Jill:
I don’t have the knowledge.

Jack Butala:
Experience, I need somebody with experience to help me.

Jill:
I don’t have the knowledge, the experience. I don’t know how to handle this one.

Jack Butala:
To help me.

Jill:
Yeah.

Jack Butala:
That’s what all the Land Academy members are for.

Jill:
Mm-hmm (affirmative).

Jack Butala:
Maybe you’re not interested in buying the asset at all, but you know that a lot of the people in this group are. So, you just turn it over to them and you’ll get paid at the end. Maybe you say, “You know what? I don’t want to do the deal.” I never want to do deals. I just want to find them like this, get them under contract and pay, fill in the blank, Jack and Jill, 10%, to turn the deal over. There’s all kinds of ways you can structure it. That make money for you. And the beauty is you control the deal.

Jill:
So, that’s the key is putting that all together. So you have all these deals and you have all these people with the money. This is how I looked at this.

Jack Butala:
In experience.

Jill:
And, I was thinking about the advanced group because we’re talking about it. I was really impressed with all the creative ways. It’s not just you found the deal. I’m the bank. I buy the property, we put it into my name. You go sell it. We split it 50/50 and walk away. There’s so many creative ways. It could be, you found the deal. You don’t know what to do. I do know what to do. We’re not going to do 50/50 now. So I’m going to do more of the work. So we’re going to change the variation. You’re going to get it to me, I’ll market it. I’ll sell it. I’ll pay for it. And, then we’ll split this different percentage when we’re done.

Jill:
It could also be something like you don’t have all the money, but you have half the money and you know what to do. You can come to me going “Hey, I don’t want to split this totally because I’m putting up half the money too, and I’m doing the work. I just need this last little thing. Let’s change up the percentage there. Let’s change up the terms. Let’s change up what we’re doing here. Let’s bring in another partner.”

Jack Butala:
Yeah.

Jill:
What if, because we’re in this way too. We have some funky ones where there’s, I don’t know, three or four investors. And the percentages are based on the amount that they put in. So, if you put in 10% of the whole purchase price, you’re getting equal back kind of thing. So, it could be stuff like that. And, the people who are in charge could be getting a different percentage. I’m comfortable with all of it. It’s just… And one of the things I want to point out, which I see new people asking the question, they’re going, “Can you do that?” And my answer is, “You can do whatever you want.”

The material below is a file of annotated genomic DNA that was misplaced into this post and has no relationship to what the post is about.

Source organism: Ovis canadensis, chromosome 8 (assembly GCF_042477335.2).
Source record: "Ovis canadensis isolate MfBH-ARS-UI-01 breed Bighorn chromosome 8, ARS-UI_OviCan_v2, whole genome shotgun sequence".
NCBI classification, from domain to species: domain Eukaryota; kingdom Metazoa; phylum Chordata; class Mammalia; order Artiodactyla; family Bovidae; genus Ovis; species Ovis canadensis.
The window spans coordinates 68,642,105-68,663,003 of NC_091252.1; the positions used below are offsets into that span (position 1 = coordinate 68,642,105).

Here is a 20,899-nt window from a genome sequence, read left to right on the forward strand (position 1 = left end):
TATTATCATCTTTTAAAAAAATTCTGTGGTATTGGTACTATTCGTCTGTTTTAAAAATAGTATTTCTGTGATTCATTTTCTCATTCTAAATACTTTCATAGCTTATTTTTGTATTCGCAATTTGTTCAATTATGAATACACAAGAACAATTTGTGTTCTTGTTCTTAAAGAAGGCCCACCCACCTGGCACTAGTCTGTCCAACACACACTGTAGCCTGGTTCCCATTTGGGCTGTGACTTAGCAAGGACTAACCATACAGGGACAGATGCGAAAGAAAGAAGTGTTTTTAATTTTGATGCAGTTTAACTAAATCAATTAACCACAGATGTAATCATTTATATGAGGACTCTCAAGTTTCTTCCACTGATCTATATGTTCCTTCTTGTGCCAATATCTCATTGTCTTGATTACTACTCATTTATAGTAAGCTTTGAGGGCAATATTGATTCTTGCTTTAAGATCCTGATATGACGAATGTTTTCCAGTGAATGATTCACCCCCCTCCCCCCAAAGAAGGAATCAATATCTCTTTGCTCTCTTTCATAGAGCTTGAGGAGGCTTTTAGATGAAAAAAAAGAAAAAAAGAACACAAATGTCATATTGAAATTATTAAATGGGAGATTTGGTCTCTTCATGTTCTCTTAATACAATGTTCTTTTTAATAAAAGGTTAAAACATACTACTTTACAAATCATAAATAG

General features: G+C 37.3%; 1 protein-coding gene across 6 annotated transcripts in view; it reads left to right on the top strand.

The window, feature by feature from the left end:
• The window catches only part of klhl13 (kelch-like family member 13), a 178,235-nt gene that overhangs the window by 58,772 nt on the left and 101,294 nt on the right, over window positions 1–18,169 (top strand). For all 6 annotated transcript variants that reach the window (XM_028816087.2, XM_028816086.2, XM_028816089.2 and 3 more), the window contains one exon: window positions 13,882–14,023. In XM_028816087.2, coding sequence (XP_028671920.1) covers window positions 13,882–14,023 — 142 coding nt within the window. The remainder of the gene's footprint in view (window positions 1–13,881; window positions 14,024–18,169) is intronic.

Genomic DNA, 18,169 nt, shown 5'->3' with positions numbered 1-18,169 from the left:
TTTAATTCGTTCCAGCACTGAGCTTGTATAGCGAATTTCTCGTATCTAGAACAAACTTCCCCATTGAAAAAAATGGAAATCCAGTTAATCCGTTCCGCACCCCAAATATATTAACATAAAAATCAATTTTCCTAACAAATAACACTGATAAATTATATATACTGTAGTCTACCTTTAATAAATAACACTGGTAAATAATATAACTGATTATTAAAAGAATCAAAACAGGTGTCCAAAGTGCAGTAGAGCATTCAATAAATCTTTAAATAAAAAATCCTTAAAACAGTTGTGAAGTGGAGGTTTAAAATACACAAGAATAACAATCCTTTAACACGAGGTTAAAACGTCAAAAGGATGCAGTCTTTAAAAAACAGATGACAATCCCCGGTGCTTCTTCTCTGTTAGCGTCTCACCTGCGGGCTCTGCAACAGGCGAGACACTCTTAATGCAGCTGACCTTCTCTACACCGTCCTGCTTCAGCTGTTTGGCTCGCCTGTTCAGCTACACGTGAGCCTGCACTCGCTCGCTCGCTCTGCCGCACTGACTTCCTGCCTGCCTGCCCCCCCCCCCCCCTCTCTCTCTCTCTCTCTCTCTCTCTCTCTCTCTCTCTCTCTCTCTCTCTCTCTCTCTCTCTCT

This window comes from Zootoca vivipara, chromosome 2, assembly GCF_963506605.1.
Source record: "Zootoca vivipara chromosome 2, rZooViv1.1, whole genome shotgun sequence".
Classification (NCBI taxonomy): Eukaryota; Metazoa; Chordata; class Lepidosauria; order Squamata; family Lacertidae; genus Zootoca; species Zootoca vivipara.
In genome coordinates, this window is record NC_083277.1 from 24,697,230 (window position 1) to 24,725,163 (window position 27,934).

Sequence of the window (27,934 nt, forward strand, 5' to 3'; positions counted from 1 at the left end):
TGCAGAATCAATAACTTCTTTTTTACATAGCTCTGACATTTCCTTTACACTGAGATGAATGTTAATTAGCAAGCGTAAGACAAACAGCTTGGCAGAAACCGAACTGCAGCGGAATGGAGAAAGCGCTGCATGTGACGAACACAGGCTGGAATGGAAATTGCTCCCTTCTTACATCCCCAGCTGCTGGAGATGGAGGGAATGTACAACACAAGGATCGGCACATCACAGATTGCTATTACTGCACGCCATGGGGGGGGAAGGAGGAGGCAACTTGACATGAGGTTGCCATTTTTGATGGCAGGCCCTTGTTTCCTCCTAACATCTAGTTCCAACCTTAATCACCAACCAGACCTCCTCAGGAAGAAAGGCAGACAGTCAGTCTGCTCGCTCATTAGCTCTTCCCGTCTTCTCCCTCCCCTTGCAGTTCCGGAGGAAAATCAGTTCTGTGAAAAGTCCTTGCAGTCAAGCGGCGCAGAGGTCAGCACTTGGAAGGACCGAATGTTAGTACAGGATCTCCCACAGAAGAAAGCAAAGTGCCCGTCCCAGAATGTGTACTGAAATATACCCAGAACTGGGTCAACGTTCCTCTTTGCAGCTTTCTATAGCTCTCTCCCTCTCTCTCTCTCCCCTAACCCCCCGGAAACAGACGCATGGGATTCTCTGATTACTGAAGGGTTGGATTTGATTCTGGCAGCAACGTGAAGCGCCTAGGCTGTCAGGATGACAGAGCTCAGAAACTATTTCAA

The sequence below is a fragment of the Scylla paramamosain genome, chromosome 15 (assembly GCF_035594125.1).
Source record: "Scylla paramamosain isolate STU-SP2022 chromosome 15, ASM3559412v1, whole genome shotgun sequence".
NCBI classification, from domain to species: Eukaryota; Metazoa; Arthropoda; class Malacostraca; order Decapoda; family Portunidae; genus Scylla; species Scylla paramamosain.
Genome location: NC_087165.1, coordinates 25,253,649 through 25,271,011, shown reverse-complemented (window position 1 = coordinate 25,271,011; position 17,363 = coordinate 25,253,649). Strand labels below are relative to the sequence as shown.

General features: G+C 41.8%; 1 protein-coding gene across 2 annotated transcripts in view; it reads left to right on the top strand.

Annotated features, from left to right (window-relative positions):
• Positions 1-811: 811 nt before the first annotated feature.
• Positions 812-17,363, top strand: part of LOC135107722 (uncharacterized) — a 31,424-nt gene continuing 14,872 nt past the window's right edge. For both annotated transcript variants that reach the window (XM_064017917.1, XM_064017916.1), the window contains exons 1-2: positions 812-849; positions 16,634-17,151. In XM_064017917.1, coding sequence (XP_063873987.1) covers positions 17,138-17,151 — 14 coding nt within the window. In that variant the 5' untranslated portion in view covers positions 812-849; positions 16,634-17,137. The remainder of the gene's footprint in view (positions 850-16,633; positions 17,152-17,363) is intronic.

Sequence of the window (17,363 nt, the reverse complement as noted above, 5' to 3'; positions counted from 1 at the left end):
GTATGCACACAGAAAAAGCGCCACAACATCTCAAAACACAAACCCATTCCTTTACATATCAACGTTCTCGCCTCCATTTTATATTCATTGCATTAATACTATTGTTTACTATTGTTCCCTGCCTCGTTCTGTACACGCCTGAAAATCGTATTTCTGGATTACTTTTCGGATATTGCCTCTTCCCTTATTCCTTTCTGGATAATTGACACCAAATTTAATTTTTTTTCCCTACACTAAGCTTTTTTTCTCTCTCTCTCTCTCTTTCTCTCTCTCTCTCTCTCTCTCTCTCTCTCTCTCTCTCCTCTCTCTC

Jill:
So, this is kind of like a discussion I have a lot of you about title agents. They think title agents tell you, you have to do this. You have to do this stuff to do this. And, no, you don’t. You come to them and tell them, “Here’s how we’re doing the deal. I’m paying cash. I’m going to do this. I’m going to take care of that fee. They’re going to do this fee.” The title agent says, “Okay, that’s their job. However you want to do it? You want to pay for all of that? Okay.”

Jill:
That’s all up to you. You can change it however you want. And I love that. Get creative. My other point is today, that my head was spinning the other day from this call, “What are you guys doing?”

Jack Butala:
Yeah, me too. It got me thinking.

Jill:
[crosstalk 00:17:04]. I’m, “Well, good, that’s a great idea. Why didn’t I think of that?”

Jack Butala:
Jill’s right about everything. Everything you said was absolutely correct.

Jill:
Oh. I was going to go with I’m right about everything. Everyone, quick rewind.